how to be responsible AND not grow up

how to be responsible AND not grow up?

Best answer: ART!

People engaged in the creative process allow themselves to play regularly–with ideas, materials, colors, shapes, words, sounds, movements; looking for some combination that grabs them.  They create something that stands outside themselves but resonates strongly with who or where they are in that moment.  The effect of art on its maker and its audience is mysterious, evolving, and difficult to adequately encapsulate in words.

This week’s post is inspired by a link sent to me by Oed Ronne (artist, guitarist/keyboardist/singer in the Ocean Blue and Wednesday Post reader!  woot woot!) It is an 8 minute movie highlighting the work of scrap plastic artists Richard and Judith Lang called “One Plastic Beach.”

I’m inspired by the light touch with which the Langs deal with a potentially overwhelming environmental issue: the longevity and proliferation of our plastic garbage.  They lovingly collect, clean, and classify bits of plastic that wash up on one stretch of beach in Northern California; and use these materials as an ongoing medium for art.

Their results colorfully, anthropologically, wistfully, and critically offer a playful way for the artist and audience to contemplate our collective plastic cultural artifacts.  The delight they derive from their process is palpable; but it doesn’t make them oblivious to the sobering undercurrent of their art, or of the need to be more discriminating in how we use plastic.

After the Langs found hundreds of uniform red plastic rectangles in varying stages of decay, Richard’s daughter helped identify the mysterious objects as the cheese spreaders in Kraft Handi Snacks.

“We’ve been in a dialogue with Kraft Foods about these things,” Richard says.  “Because the idea is that plastic in itself is not evil. But there is an evil, and the evil is single-use plastic.  You know, just scrape up your cheese, put it on your little cracker, and just toss it away.  That’s just a ridiculous use of material.”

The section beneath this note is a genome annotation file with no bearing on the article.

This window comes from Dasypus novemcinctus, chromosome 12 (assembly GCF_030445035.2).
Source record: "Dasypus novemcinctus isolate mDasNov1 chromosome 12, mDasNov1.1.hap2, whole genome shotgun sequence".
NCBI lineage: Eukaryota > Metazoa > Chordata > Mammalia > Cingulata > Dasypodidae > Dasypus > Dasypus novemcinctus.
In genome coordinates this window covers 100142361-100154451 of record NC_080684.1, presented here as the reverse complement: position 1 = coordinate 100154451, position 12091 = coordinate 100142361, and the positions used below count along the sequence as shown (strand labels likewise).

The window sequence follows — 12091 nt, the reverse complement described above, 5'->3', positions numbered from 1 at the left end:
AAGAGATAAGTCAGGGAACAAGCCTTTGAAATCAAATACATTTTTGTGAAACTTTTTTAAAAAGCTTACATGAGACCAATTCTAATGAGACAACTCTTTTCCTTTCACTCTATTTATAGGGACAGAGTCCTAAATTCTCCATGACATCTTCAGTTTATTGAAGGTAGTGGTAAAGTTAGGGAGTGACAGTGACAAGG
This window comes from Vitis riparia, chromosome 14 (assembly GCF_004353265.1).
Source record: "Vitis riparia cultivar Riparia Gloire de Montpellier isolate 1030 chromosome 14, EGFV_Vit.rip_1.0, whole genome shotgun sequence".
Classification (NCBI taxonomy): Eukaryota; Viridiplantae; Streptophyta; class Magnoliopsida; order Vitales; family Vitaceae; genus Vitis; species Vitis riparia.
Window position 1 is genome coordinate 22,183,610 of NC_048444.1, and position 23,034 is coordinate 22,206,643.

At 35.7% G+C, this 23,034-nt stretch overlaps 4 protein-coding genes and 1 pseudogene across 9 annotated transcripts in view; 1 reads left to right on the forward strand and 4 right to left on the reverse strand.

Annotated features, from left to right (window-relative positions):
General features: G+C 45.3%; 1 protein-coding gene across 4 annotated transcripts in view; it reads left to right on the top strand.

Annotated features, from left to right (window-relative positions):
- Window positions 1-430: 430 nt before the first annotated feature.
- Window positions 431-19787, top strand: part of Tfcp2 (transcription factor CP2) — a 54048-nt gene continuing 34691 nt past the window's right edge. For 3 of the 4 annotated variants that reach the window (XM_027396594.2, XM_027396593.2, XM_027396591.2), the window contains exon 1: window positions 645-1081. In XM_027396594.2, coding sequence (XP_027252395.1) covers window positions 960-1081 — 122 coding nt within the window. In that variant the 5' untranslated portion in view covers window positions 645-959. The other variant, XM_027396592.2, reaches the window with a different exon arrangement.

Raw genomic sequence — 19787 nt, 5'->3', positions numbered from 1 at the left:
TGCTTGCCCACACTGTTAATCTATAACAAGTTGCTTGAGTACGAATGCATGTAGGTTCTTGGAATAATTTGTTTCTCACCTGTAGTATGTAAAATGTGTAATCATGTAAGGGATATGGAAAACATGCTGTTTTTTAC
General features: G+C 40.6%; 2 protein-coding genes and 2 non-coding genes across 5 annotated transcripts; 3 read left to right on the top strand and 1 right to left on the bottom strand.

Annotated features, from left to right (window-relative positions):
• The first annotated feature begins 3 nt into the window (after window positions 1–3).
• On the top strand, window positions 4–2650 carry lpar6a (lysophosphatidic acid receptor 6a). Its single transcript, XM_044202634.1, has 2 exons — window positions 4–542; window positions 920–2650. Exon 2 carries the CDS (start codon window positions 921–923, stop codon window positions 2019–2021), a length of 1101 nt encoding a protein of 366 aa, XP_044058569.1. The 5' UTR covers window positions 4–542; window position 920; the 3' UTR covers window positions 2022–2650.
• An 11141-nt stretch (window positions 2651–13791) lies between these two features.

As you may know, I think about the environment a lot.  I genuinely believe–not that the sky is falling–but that we are polluting and depleting the resources of our world at a rate that is dangerous to our well being.  I also believe that this is an amazing time to be alive, and that the process of exercising environmental caution before barreling ahead should not put a damper on life; it should deepen our understanding and make us appreciate life all the more.

I am struck by the almost celebratory approach the Langs take toward the discarded plastic in their art.

“Why wouldn’t we want to make something incredibly beautiful and enticing?” Judith says.

“The opposite of beauty is not ugly,” Richard adds.  “The opposite of beauty is indifference.  And we’re trying not to be indifferent about this and about the world.”

Art is therapeutic.  It opens your mind to new ways of seeing life, and new ways of solving problems.  The art that gets to me might be disturbing or decorative, melancholy or exuberant; the common factor is that it makes me feel somehow more alive.  If you are a child, or were once; then you are an artist–whether active or latent.  If you are an active artist, you already know what I mean.  If you are a latent artist, ACTIVATE!

Thanks for reading the Wednesday Post.

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2 responses to “how to be responsible AND not grow up

  1. Thanks for sharing. This video and art work is both extremely troublesome and inspiring to me (as an artist, a collector, and an environmentalist)

    • Hi Jane! I’m glad this post spoke to you. Because single use plastic is on my mind a lot, the Lang’s work is actually soothing to me. It’s like oh! someone else is thinking about this too. They are addressing it in their art yet they don’t seem bogged down by it. Something about their playfulness reminds me that I shouldn’t let environmental concerns get the better of me. I should do keep doing what I can, and keep enjoying life. Nice.

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